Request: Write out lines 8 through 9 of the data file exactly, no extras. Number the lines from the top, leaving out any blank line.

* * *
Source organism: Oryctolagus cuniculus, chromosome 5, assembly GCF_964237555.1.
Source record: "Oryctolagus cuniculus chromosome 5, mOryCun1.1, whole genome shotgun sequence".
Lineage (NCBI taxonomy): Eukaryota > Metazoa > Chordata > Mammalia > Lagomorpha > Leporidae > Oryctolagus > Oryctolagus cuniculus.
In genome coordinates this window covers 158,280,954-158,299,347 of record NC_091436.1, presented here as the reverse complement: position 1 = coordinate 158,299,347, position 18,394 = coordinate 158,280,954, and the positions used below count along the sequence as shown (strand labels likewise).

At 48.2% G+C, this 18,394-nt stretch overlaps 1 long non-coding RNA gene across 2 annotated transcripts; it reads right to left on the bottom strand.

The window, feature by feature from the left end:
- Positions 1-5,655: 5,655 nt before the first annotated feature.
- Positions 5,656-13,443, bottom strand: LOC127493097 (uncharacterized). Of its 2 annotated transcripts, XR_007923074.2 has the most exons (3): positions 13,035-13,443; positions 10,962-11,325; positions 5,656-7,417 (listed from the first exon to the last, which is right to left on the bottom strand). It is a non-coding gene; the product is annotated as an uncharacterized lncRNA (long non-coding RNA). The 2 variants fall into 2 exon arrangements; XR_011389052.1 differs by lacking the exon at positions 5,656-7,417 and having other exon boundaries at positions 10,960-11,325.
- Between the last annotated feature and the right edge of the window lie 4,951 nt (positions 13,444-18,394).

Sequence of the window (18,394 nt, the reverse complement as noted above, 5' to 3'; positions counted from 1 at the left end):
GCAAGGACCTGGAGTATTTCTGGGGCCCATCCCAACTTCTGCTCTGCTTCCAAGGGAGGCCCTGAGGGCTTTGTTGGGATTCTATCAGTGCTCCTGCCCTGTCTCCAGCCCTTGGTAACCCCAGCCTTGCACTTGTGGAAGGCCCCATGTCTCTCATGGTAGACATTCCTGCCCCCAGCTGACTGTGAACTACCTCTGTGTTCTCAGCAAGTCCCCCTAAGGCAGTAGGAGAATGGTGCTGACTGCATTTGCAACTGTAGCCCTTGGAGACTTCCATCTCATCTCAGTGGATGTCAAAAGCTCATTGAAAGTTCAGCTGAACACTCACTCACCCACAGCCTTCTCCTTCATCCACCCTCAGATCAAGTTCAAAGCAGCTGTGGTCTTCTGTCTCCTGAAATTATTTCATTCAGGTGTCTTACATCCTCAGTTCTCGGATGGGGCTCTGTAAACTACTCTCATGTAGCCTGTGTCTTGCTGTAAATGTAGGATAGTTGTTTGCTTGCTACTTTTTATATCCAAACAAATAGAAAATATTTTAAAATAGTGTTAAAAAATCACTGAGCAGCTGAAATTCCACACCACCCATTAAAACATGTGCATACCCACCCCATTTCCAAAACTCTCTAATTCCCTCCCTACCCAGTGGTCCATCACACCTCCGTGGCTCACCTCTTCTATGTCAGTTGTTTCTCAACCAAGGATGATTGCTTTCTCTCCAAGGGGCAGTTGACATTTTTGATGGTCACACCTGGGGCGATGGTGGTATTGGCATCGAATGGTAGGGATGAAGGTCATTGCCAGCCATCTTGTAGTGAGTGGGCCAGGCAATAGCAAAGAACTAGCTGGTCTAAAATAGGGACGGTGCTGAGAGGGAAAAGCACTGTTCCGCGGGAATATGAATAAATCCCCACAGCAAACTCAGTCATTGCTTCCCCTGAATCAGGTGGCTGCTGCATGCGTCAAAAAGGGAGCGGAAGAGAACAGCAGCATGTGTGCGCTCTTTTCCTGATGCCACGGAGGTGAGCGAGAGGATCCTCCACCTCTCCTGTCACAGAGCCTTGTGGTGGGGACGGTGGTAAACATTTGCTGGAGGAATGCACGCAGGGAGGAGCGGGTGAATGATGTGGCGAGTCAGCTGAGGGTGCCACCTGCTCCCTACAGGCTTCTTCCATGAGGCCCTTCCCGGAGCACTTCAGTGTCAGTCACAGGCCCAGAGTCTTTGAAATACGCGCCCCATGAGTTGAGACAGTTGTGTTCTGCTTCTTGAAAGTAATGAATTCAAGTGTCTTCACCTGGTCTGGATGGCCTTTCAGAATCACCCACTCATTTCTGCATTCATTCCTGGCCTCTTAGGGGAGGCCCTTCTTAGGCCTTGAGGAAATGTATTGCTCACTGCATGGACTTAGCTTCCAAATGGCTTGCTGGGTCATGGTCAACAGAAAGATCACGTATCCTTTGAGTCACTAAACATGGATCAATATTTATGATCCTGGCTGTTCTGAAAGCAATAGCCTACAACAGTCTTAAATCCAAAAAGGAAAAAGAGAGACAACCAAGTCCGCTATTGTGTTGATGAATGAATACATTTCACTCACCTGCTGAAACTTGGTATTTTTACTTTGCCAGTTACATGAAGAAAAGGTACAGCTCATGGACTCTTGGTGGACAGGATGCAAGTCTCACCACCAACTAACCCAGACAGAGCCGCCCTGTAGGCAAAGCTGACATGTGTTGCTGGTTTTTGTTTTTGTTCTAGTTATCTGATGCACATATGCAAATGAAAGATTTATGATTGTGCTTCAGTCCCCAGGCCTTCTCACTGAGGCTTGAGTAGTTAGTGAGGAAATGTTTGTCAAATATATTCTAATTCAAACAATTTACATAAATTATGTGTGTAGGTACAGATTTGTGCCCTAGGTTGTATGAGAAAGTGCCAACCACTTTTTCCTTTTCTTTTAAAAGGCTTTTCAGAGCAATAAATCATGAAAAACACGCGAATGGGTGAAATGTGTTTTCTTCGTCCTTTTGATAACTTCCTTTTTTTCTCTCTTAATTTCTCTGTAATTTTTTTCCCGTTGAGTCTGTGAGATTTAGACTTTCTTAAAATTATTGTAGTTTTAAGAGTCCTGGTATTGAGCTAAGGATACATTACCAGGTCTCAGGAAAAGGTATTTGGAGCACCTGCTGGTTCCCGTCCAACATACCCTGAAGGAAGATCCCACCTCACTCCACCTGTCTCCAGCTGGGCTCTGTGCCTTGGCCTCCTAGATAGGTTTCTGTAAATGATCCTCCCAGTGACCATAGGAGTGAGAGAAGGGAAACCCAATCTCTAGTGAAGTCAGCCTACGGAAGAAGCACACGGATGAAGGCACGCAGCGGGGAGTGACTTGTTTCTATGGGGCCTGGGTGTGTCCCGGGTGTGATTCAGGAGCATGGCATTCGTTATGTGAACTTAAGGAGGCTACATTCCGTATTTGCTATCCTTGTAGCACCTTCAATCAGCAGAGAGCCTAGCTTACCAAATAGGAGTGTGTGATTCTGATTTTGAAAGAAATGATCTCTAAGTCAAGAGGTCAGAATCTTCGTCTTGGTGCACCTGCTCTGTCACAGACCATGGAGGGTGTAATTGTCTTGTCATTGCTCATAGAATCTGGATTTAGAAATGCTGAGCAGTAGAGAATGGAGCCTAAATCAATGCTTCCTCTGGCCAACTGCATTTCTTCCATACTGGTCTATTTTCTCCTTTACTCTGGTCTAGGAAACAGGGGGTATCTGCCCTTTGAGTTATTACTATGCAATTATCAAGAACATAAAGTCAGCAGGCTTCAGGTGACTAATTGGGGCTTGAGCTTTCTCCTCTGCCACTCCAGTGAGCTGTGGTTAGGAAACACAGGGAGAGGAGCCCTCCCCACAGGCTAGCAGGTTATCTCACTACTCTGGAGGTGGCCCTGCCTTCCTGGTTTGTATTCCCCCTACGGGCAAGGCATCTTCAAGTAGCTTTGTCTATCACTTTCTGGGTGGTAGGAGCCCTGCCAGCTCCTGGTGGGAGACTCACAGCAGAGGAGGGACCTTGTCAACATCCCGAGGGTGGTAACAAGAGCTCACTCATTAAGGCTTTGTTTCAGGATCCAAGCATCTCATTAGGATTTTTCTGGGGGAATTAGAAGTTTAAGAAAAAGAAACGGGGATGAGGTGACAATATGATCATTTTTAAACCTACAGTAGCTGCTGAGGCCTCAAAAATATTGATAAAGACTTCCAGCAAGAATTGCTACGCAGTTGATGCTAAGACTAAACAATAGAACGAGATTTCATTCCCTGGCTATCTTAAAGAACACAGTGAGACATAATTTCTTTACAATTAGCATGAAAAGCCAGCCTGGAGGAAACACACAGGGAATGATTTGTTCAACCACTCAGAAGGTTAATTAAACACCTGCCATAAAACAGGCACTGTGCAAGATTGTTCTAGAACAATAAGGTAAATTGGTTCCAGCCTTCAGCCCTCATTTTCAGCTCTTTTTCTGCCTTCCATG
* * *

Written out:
- Positions 5,656-13,443, bottom strand: LOC127493097 (uncharacterized). Of its 2 annotated transcripts, XR_007923074.2 has the most exons (3): positions 13,035-13,443; positions 10,962-11,325; positions 5,656-7,417 (listed from the first exon to the last, which is right to left on the bottom strand). It is a non-coding gene; the product is annotated as an uncharacterized lncRNA (long non-coding RNA). The 2 variants fall into 2 exon arrangements; XR_011389052.1 differs by lacking the exon at positions 5,656-7,417 and having other exon boundaries at positions 10,960-11,325.
- Between the last annotated feature and the right edge of the window lie 4,951 nt (positions 13,444-18,394).